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Omar arroyo

Mario Yunis (left) and Omar Arroyo

Real Name: Omar Adalberto Arroyo
Aliases: Luis Omar
Wanted For: Fraud
Missing Since: October 25, 2001

CaseEdit

Details: In 1997, Omar Arroyo and Mario Yunis opened a music school in a working class neighborhood in North Hollywood, California. Hundreds of parents soon signed up their children for the low cost lessons. Arroyo and Yunis hired several veteran instructors to teach the children the accordion. Yunis was a studio musician who was fluent in several languages while Arroyo was an up and coming salsa singer and used car salesman. There was nothing unusual about their carefully crafty sales pitch. Yunis was charming and persuasive and met with the parents while Arroyo worked behind the scenes. The two sold parents different music lesson packages.
Martha Gallardo bought one package for her daughter that included the purchase of an accordion, billed over a three year period, along with music lessons for three different instruments over a three year period. However, things began to fall apart when, one day, Martha arrived with her daughter for a lesson. They discovered that nobody was there; the first thing that came to Martha's mind was fraud. When Martha received her credit card bill, she found a single charge for the entire accordion, over $1,800. Allegedly, the accordion was actually a cheap import that was worth less than $300.
However, many other unsuspecting families who were unaware of certain laws protecting credit card victims were hit much harder, some totaling $20,000. The two apparently even duped their own employees, lying to them about the credit card scheme and paying them with bogus checks. According to the authorities, Arroyo and Yunis swindled the money through identity theft. By using the personal information from the school, they were able to open fraudulent credit card accounts. In just over a year, they stole $1.5 million.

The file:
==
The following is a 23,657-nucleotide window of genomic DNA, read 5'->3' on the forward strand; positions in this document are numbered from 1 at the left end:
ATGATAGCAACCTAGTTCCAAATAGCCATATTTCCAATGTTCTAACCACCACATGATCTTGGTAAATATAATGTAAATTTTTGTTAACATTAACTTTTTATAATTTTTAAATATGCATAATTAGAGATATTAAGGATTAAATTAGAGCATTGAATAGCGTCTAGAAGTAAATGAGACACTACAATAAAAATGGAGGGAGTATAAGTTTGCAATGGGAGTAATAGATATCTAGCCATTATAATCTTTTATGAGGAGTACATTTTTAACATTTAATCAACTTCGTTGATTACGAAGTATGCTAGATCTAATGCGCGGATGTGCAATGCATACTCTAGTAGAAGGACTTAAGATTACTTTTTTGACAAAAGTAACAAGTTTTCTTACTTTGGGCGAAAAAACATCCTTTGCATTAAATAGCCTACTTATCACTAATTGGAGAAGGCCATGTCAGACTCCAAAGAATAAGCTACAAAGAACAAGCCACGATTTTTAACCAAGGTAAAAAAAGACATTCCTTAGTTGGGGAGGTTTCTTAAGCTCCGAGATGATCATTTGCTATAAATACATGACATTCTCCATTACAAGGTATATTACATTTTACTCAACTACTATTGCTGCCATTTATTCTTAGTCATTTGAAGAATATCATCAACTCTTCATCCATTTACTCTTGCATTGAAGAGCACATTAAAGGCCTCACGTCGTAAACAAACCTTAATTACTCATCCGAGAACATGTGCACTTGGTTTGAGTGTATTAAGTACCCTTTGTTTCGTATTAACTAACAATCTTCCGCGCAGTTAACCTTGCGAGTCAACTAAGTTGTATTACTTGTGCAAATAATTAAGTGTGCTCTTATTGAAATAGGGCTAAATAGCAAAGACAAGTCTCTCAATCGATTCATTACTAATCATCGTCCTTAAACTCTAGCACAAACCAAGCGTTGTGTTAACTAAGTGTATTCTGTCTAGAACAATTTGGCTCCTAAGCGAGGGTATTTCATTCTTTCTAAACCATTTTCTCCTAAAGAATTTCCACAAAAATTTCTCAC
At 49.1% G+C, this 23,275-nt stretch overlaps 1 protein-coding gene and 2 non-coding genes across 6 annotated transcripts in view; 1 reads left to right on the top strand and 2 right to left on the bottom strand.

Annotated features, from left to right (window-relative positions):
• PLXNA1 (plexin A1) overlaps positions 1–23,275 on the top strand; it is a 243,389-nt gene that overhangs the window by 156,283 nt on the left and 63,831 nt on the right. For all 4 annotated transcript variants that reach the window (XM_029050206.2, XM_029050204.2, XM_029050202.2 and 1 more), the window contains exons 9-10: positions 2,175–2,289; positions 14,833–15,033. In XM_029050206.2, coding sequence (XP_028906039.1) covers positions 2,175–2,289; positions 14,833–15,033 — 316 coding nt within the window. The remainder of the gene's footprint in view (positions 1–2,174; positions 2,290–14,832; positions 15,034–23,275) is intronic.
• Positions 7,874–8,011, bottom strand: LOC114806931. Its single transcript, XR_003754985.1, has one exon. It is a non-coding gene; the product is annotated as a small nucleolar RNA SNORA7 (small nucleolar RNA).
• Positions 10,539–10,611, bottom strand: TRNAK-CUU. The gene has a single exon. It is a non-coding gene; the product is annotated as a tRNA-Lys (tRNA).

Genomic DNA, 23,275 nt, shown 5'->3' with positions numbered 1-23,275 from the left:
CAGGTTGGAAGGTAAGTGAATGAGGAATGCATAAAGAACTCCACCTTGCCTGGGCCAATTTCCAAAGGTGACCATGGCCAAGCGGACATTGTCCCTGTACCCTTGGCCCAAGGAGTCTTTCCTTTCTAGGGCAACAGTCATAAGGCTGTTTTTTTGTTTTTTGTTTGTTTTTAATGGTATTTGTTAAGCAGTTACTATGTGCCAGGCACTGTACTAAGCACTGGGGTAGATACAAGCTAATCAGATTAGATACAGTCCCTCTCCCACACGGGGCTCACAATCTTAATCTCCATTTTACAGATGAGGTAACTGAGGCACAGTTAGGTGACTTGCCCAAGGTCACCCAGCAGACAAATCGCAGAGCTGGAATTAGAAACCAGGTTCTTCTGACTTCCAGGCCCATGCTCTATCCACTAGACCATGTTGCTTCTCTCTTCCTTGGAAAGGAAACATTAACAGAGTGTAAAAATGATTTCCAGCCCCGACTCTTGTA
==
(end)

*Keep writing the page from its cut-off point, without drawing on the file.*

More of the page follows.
Their scam unraveled when Martha and several other parents found out that the music school had re-opened in a different location. They tried to confront one of the school's managers, who was also part of the scheme. However, when a TV news crew arrived, the manager contacted the police. Despite the parents' claims of fraud, they were asked to leave and take their grievances to civil court. However, several parents, including Martha and her husband, decided to file criminal complaints.
Police detective Juan Baello quickly discovered that the two alleged swindlers ran several music schools under various aliases. During this time, they had gone on a spending spree with the stolen money. Arroyo used about $10,000 of the stolen money to cut a salsa CD under the name Luis Omar. His partner Mario Yunis also took on a new identity: Delia Leon, a woman after a sex-change operation. The operation cost $33,000 and was paid off with one of the parent's credit cards.
Arroyo and Leon became lovers and moved into a luxurious home in L.A.'s Woodland Hills. They also gave the impression of a family, with Arroyo's two children from a previous marriage living with them. However, an office assistant, who received several complaints from angry parents, decided to go to the police. Detectives followed the suspects for days and on October 25, 2001, armed with a search warrant, raided their home. Leon a.k.a. Yunis tried to escape through the backyard but was quickly caught. She denied any involvement in the scam. She also told police that Arroyo left just hours before and has not been seen since. Thanks to the parents involved in the case, and detective Juan Baello, Mario "Delia" Yunis was in custody. However, many parents still had to pay a heavy price and Arroyo is still at large.
Extra Notes: This case first aired on the July 3, 2002 episode of Unsolved Mysteries.
Results: Captured. In August of 2003, Arroyo was arrested at his Curridabat, Costa Rica, home. At the time, he was running a music school and using his partner's name. He was extradited back to California and sentenced to six years in prison. His accomplice, Mario "Delia" Yunis, was sentenced to twelve years in prison.
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